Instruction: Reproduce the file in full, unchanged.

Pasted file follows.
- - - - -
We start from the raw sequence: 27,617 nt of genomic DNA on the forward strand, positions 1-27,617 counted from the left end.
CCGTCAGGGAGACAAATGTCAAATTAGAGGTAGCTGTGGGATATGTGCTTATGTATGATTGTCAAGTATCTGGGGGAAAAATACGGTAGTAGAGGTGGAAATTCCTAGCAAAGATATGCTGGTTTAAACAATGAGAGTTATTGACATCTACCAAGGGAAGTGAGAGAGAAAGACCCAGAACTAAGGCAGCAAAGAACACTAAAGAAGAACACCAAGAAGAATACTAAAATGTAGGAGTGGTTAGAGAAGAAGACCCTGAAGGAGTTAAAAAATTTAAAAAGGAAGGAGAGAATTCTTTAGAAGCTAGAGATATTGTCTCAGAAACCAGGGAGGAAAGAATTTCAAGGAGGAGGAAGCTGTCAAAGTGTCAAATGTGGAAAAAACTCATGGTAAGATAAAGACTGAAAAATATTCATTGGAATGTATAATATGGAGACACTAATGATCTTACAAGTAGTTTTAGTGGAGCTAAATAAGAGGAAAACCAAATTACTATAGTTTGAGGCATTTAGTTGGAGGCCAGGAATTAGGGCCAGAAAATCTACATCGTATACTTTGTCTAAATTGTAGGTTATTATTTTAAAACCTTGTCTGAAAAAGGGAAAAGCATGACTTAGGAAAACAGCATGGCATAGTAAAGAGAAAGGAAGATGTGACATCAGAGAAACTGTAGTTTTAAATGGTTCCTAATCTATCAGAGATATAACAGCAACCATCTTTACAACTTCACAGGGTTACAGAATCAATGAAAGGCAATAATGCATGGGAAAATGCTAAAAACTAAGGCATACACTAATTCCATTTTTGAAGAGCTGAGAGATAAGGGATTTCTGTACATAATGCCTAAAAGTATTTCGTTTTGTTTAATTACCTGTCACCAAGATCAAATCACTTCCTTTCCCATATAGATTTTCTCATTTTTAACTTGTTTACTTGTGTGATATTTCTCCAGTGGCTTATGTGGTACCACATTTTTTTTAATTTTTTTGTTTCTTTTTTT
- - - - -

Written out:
We start from the raw sequence: 27,617 nt of genomic DNA on the forward strand, positions 1-27,617 counted from the left end.
CCGTCAGGGAGACAAATGTCAAATTAGAGGTAGCTGTGGGATATGTGCTTATGTATGATTGTCAAGTATCTGGGGGAAAAATACGGTAGTAGAGGTGGAAATTCCTAGCAAAGATATGCTGGTTTAAACAATGAGAGTTATTGACATCTACCAAGGGAAGTGAGAGAGAAAGACCCAGAACTAAGGCAGCAAAGAACACTAAAGAAGAACACCAAGAAGAATACTAAAATGTAGGAGTGGTTAGAGAAGAAGACCCTGAAGGAGTTAAAAAATTTAAAAAGGAAGGAGAGAATTCTTTAGAAGCTAGAGATATTGTCTCAGAAACCAGGGAGGAAAGAATTTCAAGGAGGAGGAAGCTGTCAAAGTGTCAAATGTGGAAAAAACTCATGGTAAGATAAAGACTGAAAAATATTCATTGGAATGTATAATATGGAGACACTAATGATCTTACAAGTAGTTTTAGTGGAGCTAAATAAGAGGAAAACCAAATTACTATAGTTTGAGGCATTTAGTTGGAGGCCAGGAATTAGGGCCAGAAAATCTACATCGTATACTTTGTCTAAATTGTAGGTTATTATTTTAAAACCTTGTCTGAAAAAGGGAAAAGCATGACTTAGGAAAACAGCATGGCATAGTAAAGAGAAAGGAAGATGTGACATCAGAGAAACTGTAGTTTTAAATGGTTCCTAATCTATCAGAGATATAACAGCAACCATCTTTACAACTTCACAGGGTTACAGAATCAATGAAAGGCAATAATGCATGGGAAAATGCTAAAAACTAAGGCATACACTAATTCCATTTTTGAAGAGCTGAGAGATAAGGGATTTCTGTACATAATGCCTAAAAGTATTTCGTTTTGTTTAATTACCTGTCACCAAGATCAAATCACTTCCTTTCCCATATAGATTTTCTCATTTTTAACTTGTTTACTTGTGTGATATTTCTCCAGTGGCTTATGTGGTACCACATTTTTTTTAATTTTTTTGTTTCTTTTTTT